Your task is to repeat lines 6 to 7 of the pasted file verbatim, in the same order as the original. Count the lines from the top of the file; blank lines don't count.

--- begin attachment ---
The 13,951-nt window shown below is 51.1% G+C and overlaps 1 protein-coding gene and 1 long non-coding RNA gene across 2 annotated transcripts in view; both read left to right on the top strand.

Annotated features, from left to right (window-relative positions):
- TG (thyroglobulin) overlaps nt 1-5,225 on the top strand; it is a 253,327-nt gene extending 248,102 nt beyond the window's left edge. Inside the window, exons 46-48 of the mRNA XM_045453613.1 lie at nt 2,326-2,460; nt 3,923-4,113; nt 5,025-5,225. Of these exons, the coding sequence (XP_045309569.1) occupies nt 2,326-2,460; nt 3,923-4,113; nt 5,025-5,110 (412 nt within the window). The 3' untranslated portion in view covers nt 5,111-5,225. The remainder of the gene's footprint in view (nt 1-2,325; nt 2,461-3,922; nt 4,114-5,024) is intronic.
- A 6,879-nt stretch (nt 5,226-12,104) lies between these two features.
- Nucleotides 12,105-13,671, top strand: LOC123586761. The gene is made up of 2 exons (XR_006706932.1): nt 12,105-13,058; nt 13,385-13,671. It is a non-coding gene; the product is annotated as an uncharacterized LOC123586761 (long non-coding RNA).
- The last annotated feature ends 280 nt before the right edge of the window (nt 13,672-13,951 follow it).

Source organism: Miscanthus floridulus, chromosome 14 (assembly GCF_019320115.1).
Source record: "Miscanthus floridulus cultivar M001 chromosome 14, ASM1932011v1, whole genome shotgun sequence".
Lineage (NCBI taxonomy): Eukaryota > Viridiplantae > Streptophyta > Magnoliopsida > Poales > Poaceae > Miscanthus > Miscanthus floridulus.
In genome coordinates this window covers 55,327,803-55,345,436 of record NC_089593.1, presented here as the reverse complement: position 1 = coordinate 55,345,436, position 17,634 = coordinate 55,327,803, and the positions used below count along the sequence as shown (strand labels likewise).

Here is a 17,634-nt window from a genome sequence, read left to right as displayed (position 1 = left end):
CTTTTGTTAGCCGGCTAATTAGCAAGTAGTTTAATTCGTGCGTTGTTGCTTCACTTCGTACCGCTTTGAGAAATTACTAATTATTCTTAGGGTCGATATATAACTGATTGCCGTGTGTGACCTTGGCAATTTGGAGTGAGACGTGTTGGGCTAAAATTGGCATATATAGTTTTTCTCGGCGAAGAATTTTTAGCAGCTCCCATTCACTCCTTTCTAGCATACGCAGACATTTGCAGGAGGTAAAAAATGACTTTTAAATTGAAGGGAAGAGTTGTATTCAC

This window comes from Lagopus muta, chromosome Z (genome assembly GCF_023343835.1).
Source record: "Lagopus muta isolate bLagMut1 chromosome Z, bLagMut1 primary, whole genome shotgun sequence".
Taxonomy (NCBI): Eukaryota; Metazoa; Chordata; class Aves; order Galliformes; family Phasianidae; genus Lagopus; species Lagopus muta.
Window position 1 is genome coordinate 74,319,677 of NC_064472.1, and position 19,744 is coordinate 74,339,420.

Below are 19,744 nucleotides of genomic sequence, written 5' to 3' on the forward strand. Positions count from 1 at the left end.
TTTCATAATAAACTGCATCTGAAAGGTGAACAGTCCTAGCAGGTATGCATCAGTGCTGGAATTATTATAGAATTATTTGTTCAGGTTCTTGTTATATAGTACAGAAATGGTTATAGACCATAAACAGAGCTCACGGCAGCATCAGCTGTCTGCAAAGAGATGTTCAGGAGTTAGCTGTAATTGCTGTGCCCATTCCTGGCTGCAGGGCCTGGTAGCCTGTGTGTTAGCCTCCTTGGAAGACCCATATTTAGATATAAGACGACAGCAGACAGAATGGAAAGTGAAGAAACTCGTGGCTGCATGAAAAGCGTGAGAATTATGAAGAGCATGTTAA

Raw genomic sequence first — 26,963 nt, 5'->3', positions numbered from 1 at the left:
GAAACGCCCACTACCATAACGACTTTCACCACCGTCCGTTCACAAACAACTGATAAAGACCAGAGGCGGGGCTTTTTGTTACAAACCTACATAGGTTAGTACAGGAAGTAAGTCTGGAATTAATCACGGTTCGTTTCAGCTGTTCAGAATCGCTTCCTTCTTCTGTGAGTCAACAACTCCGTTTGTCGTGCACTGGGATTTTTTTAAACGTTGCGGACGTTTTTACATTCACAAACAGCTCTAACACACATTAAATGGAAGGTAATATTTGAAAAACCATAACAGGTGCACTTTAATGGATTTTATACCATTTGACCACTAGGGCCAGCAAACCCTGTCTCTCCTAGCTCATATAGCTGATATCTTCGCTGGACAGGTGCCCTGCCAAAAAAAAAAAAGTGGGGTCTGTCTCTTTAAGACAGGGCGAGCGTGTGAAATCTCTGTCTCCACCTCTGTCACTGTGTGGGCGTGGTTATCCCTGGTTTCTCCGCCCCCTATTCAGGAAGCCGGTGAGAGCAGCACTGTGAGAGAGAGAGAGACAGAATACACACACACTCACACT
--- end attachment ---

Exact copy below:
- The last annotated feature ends 280 nt before the right edge of the window (nt 13,672-13,951 follow it).

Source organism: Miscanthus floridulus, chromosome 14 (assembly GCF_019320115.1).